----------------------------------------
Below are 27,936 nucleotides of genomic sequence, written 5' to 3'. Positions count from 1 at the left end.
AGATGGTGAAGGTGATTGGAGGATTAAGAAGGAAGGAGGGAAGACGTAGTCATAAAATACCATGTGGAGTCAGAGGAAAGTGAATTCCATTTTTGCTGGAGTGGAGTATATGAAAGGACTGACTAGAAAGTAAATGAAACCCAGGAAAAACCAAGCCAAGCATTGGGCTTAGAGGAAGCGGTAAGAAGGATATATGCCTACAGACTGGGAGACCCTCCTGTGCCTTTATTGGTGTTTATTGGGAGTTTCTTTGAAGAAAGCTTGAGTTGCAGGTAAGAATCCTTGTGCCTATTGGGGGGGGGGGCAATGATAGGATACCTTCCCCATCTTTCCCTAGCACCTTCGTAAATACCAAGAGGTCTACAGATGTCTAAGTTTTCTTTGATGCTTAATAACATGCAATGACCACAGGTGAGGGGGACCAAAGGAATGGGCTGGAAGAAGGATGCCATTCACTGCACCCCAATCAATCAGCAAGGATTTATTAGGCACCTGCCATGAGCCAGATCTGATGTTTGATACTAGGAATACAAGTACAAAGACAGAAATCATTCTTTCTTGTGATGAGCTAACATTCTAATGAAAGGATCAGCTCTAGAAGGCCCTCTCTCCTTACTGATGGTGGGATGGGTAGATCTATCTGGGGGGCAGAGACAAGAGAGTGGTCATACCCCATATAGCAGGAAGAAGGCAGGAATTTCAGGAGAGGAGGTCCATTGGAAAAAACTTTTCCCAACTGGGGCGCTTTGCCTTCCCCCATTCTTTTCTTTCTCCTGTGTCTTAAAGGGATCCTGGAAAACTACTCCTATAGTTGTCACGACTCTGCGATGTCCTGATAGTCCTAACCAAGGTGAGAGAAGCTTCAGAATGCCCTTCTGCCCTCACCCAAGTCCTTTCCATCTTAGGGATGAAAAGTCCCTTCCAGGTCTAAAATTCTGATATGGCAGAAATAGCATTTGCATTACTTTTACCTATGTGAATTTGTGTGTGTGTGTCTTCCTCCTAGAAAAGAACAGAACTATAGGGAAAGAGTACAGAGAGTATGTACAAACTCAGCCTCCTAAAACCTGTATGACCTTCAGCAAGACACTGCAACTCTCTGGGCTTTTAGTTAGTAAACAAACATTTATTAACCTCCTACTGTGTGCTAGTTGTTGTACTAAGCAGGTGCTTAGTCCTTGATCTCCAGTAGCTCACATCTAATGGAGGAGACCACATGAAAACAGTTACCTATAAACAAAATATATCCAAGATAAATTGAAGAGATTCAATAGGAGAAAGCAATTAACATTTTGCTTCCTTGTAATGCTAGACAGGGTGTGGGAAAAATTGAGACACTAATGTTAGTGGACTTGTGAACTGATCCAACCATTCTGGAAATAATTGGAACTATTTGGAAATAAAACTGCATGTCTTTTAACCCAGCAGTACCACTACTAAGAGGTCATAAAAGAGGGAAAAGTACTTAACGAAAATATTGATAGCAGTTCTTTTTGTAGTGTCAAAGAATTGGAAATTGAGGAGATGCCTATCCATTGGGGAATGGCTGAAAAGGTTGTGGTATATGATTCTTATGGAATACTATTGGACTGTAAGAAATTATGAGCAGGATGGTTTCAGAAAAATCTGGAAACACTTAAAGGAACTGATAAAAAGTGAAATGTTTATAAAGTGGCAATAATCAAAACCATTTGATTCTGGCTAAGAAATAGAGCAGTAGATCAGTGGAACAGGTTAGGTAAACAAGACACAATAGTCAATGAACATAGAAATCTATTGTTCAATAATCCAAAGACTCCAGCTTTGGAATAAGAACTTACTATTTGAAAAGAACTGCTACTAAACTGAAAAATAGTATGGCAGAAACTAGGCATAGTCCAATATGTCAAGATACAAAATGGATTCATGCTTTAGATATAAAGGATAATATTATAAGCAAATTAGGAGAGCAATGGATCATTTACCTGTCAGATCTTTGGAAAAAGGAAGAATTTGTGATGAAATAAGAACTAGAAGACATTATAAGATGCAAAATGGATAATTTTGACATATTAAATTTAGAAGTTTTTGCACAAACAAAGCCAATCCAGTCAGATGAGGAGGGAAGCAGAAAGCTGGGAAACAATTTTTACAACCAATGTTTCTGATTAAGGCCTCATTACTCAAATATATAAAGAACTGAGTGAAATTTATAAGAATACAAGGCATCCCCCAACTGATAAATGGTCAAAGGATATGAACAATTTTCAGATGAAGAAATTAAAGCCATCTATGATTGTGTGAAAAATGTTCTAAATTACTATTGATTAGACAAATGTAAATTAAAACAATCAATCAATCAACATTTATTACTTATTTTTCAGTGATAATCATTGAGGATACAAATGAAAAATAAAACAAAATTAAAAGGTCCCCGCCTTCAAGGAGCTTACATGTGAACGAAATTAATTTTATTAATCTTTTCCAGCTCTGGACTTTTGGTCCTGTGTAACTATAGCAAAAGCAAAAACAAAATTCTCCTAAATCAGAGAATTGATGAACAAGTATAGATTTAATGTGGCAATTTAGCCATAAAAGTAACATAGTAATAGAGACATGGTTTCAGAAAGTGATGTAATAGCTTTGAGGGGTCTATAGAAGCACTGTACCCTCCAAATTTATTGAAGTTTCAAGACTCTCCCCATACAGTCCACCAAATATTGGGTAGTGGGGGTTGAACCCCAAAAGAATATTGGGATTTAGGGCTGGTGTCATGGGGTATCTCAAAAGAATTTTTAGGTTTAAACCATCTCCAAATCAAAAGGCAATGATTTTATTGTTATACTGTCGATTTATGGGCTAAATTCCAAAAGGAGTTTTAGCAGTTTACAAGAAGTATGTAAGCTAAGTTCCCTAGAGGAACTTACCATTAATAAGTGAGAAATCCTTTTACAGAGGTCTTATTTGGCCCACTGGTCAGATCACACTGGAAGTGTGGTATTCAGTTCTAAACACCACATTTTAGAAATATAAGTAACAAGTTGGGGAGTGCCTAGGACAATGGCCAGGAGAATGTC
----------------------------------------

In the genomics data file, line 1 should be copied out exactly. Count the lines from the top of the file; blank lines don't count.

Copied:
Below are 27,936 nucleotides of genomic sequence, written 5' to 3'. Positions count from 1 at the left end.